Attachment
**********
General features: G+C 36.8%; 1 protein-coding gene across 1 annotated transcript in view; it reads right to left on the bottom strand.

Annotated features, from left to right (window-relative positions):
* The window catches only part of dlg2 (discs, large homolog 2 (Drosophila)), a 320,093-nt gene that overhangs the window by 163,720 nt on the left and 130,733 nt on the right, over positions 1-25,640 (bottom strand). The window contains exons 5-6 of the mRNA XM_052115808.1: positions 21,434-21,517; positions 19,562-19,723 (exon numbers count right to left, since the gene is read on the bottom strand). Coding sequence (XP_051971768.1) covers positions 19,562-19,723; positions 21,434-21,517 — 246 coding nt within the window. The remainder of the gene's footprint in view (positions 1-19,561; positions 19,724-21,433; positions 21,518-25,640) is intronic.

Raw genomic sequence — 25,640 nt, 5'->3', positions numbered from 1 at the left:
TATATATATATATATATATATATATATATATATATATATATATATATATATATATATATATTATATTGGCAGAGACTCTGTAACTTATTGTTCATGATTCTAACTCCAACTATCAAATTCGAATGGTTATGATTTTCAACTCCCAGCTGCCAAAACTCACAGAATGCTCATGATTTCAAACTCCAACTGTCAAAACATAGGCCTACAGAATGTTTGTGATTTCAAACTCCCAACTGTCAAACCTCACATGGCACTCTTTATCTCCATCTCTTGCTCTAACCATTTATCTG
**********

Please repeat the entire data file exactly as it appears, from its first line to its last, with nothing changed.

General features: G+C 36.8%; 1 protein-coding gene across 1 annotated transcript in view; it reads right to left on the bottom strand.

Annotated features, from left to right (window-relative positions):
* The window catches only part of dlg2 (discs, large homolog 2 (Drosophila)), a 320,093-nt gene that overhangs the window by 163,720 nt on the left and 130,733 nt on the right, over positions 1-25,640 (bottom strand). The window contains exons 5-6 of the mRNA XM_052115808.1: positions 21,434-21,517; positions 19,562-19,723 (exon numbers count right to left, since the gene is read on the bottom strand). Coding sequence (XP_051971768.1) covers positions 19,562-19,723; positions 21,434-21,517 — 246 coding nt within the window. The remainder of the gene's footprint in view (positions 1-19,561; positions 19,724-21,433; positions 21,518-25,640) is intronic.

Raw genomic sequence — 25,640 nt, 5'->3', positions numbered from 1 at the left:
TATATATATATATATATATATATATATATATATATATATATATATATATATATATATATATTATATTGGCAGAGACTCTGTAACTTATTGTTCATGATTCTAACTCCAACTATCAAATTCGAATGGTTATGATTTTCAACTCCCAGCTGCCAAAACTCACAGAATGCTCATGATTTCAAACTCCAACTGTCAAAACATAGGCCTACAGAATGTTTGTGATTTCAAACTCCCAACTGTCAAACCTCACATGGCACTCTTTATCTCCATCTCTTGCTCTAACCATTTATCTG